• 165 Park Dr, Boston, MA 02215
  • Fenway CDC thanks Fair Foods and Holy Trinity Orthodox Cathedral for collaborating in this project. For inquiries, please contact Jasmine Vargas at jvargas@fenwaycdc.org or call (617) 267-4637 x 13.

Summer Youth Jobs

  • Summer Youth Jobs, Boston residents ages 15-18, Get paid, have fun, and learn about the environment and the Emerald Necklace Parks!
    • ​The Green Team Summer Program combines, nature connection, environmental education, and fun. The program runs from July 13-August 14, 2020.
    • Crew members work during the week for a total of 15-20 hours. You must register on SuccessLink with Boston’s Department of Youth Engagement and Employment at youth.boston.gov.
    • Once registered, select the Emerald Necklace Conservancy under the Job Search tab. For more information or help with registering, contact Kent Jackson at kjackson@emeraldnecklace.org or 617-285-1671.
  • District 8 Youth Summer Interns, Boston residents aged 15 – 18,
    • Our Office is seeking energetic, positive, hard-working, organized, and creative individuals who share their commitment to serving our district, engaging the public, and fostering a sense of community.
    • District 8 Youth Interns will work on two group projects throughout the summer: Arts in District 8 and Mission Hill Senior Support. Interns will also work with community groups including the Muddy Water Initiative.
    • Register on SuccessLink with Boston’s Department of Youth Engagement and Employment at youth.boston.gov.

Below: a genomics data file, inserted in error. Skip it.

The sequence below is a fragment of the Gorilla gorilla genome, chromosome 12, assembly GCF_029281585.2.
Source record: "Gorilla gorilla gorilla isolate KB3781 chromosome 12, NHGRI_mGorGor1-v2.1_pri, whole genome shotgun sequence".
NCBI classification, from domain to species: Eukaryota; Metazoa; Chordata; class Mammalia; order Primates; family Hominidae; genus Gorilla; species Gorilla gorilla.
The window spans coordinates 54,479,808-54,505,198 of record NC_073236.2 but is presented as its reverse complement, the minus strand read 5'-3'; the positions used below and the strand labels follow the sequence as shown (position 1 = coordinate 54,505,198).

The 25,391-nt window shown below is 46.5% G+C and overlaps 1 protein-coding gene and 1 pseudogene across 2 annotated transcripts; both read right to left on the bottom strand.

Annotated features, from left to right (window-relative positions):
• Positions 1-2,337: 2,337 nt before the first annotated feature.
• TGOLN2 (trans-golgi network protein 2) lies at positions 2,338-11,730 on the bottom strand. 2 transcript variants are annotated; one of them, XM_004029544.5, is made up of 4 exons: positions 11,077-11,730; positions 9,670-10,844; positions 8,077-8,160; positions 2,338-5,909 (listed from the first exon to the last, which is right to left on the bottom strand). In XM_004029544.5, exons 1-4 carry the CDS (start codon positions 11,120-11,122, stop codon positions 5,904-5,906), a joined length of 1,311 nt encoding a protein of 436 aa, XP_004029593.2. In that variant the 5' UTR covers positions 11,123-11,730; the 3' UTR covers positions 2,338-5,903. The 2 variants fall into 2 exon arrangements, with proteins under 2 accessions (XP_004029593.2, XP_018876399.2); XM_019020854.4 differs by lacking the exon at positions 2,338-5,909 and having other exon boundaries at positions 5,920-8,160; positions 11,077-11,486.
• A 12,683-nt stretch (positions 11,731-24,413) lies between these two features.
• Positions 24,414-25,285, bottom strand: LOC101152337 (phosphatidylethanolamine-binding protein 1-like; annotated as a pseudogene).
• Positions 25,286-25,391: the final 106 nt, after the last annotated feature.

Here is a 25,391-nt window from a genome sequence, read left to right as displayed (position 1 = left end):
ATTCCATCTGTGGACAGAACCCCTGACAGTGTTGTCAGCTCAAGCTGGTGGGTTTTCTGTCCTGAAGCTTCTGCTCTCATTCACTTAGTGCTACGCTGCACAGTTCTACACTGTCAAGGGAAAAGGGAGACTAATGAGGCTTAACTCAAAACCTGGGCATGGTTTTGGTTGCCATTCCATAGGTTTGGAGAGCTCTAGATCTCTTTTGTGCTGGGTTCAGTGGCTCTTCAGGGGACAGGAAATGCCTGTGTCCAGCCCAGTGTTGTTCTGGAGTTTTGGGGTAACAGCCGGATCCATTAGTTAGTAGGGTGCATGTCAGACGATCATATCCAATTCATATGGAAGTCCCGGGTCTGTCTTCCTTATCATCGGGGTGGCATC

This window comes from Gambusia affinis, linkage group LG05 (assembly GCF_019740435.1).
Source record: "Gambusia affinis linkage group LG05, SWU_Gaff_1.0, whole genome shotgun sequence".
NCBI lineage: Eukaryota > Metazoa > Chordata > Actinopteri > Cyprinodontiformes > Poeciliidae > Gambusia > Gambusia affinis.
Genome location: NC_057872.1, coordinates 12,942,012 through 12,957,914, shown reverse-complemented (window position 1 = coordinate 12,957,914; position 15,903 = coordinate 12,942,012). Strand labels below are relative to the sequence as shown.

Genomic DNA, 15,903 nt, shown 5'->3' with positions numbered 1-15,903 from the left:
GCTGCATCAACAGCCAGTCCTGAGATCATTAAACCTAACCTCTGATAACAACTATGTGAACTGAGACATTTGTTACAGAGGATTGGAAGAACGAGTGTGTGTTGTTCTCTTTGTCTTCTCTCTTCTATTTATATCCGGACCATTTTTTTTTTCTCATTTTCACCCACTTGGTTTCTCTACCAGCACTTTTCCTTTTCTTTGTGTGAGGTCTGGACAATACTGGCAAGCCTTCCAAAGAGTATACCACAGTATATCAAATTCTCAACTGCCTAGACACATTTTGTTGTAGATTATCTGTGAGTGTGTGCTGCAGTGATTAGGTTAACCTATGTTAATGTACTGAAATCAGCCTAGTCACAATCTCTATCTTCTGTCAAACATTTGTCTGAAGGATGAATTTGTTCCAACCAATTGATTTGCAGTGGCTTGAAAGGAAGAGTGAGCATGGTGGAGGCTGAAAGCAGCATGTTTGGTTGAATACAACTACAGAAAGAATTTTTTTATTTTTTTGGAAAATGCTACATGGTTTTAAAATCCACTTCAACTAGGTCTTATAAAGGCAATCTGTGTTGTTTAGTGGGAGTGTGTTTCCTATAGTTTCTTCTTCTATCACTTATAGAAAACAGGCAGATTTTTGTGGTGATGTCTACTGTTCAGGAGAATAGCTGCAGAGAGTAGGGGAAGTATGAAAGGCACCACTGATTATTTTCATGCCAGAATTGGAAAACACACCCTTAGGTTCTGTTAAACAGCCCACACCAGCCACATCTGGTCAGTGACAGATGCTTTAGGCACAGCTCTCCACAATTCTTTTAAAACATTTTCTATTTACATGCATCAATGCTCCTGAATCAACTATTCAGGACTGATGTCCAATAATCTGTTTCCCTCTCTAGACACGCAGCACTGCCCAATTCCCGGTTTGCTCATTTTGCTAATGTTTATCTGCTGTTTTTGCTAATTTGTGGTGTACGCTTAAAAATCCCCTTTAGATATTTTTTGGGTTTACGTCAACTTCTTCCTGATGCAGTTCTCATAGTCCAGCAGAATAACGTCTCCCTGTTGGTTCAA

• For more information or help with registering, contact Henry.Santana@boston.gov

Other Announcements

The Building Pathways Building Trades Pre-Apprenticeship Program is now recruiting for the fall training cycle which begins in September. For more information visit: http://www.buildingpathwaysboston.org

If you have a District 8 announcement you’d like to share, please email Emily.Brown2@boston.gov

Historian’s Corner: Kelleher Rose Garden

Musicians play outside the Kelleher Rose Garden at last year’s annual picnic

The Kelleher Rose Garden is located in the Fens and is home to over 200 varieties of roses. In 1910, when the Charles Bridge was dammed, the ecology of the Fens changed dramatically, from a salt-water marsh to a freshwater lagoon. Arthur Shurcliff, a student of Fredrick Law Olmsted, began making changes to the Fens in 1920 due to this ecological change. In 1930, he designed the Rose Garden. The Rose Garden was named after James P. Kelleher, the Boston Parks and Recreation Department’s Superintendent of Horticulture, in 1975. A prominent statue in the garden, is a replica of El Desconsol (Spanish, “Sorrow”) by Josep Llimona and was a gift from Barcelona, Spain to Boston in 1986. You can find it at the south end of the rectangular part of the garden.

The Kelleher Rose Garden is open 7AM to 5PM May through October.

Contact Our Office

Main number: 617-635-4225

For my staff’s emails and direct lines, click here